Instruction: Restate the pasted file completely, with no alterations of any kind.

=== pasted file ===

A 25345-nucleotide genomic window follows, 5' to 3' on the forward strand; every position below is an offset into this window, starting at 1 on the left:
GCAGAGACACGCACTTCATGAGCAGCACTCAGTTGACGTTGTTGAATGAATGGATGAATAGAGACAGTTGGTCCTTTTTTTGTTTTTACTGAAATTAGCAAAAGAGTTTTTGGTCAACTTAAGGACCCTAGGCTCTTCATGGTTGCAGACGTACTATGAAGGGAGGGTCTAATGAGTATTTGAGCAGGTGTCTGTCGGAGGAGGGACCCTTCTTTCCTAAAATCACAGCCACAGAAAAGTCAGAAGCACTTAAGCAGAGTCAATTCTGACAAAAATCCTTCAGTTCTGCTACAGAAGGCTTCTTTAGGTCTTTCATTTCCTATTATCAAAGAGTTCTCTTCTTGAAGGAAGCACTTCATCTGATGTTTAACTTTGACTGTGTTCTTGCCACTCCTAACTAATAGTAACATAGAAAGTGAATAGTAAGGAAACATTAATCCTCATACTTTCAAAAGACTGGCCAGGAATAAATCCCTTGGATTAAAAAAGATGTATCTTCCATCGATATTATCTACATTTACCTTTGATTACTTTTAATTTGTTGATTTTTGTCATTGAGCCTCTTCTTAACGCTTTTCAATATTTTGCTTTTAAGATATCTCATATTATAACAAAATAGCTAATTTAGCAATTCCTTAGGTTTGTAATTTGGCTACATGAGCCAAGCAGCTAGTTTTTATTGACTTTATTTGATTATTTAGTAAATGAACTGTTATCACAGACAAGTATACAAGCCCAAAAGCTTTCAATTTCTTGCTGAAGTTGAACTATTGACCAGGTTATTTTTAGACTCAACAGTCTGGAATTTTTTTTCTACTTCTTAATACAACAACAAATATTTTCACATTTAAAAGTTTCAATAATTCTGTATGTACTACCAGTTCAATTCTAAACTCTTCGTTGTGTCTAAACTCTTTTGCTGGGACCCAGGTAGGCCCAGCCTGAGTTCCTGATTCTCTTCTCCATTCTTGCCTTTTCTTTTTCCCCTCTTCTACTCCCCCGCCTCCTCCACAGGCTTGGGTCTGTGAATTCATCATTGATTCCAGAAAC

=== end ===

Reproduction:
A 25345-nucleotide genomic window follows, 5' to 3' on the forward strand; every position below is an offset into this window, starting at 1 on the left:
GCAGAGACACGCACTTCATGAGCAGCACTCAGTTGACGTTGTTGAATGAATGGATGAATAGAGACAGTTGGTCCTTTTTTTGTTTTTACTGAAATTAGCAAAAGAGTTTTTGGTCAACTTAAGGACCCTAGGCTCTTCATGGTTGCAGACGTACTATGAAGGGAGGGTCTAATGAGTATTTGAGCAGGTGTCTGTCGGAGGAGGGACCCTTCTTTCCTAAAATCACAGCCACAGAAAAGTCAGAAGCACTTAAGCAGAGTCAATTCTGACAAAAATCCTTCAGTTCTGCTACAGAAGGCTTCTTTAGGTCTTTCATTTCCTATTATCAAAGAGTTCTCTTCTTGAAGGAAGCACTTCATCTGATGTTTAACTTTGACTGTGTTCTTGCCACTCCTAACTAATAGTAACATAGAAAGTGAATAGTAAGGAAACATTAATCCTCATACTTTCAAAAGACTGGCCAGGAATAAATCCCTTGGATTAAAAAAGATGTATCTTCCATCGATATTATCTACATTTACCTTTGATTACTTTTAATTTGTTGATTTTTGTCATTGAGCCTCTTCTTAACGCTTTTCAATATTTTGCTTTTAAGATATCTCATATTATAACAAAATAGCTAATTTAGCAATTCCTTAGGTTTGTAATTTGGCTACATGAGCCAAGCAGCTAGTTTTTATTGACTTTATTTGATTATTTAGTAAATGAACTGTTATCACAGACAAGTATACAAGCCCAAAAGCTTTCAATTTCTTGCTGAAGTTGAACTATTGACCAGGTTATTTTTAGACTCAACAGTCTGGAATTTTTTTTCTACTTCTTAATACAACAACAAATATTTTCACATTTAAAAGTTTCAATAATTCTGTATGTACTACCAGTTCAATTCTAAACTCTTCGTTGTGTCTAAACTCTTTTGCTGGGACCCAGGTAGGCCCAGCCTGAGTTCCTGATTCTCTTCTCCATTCTTGCCTTTTCTTTTTCCCCTCTTCTACTCCCCCGCCTCCTCCACAGGCTTGGGTCTGTGAATTCATCATTGATTCCAGAAAC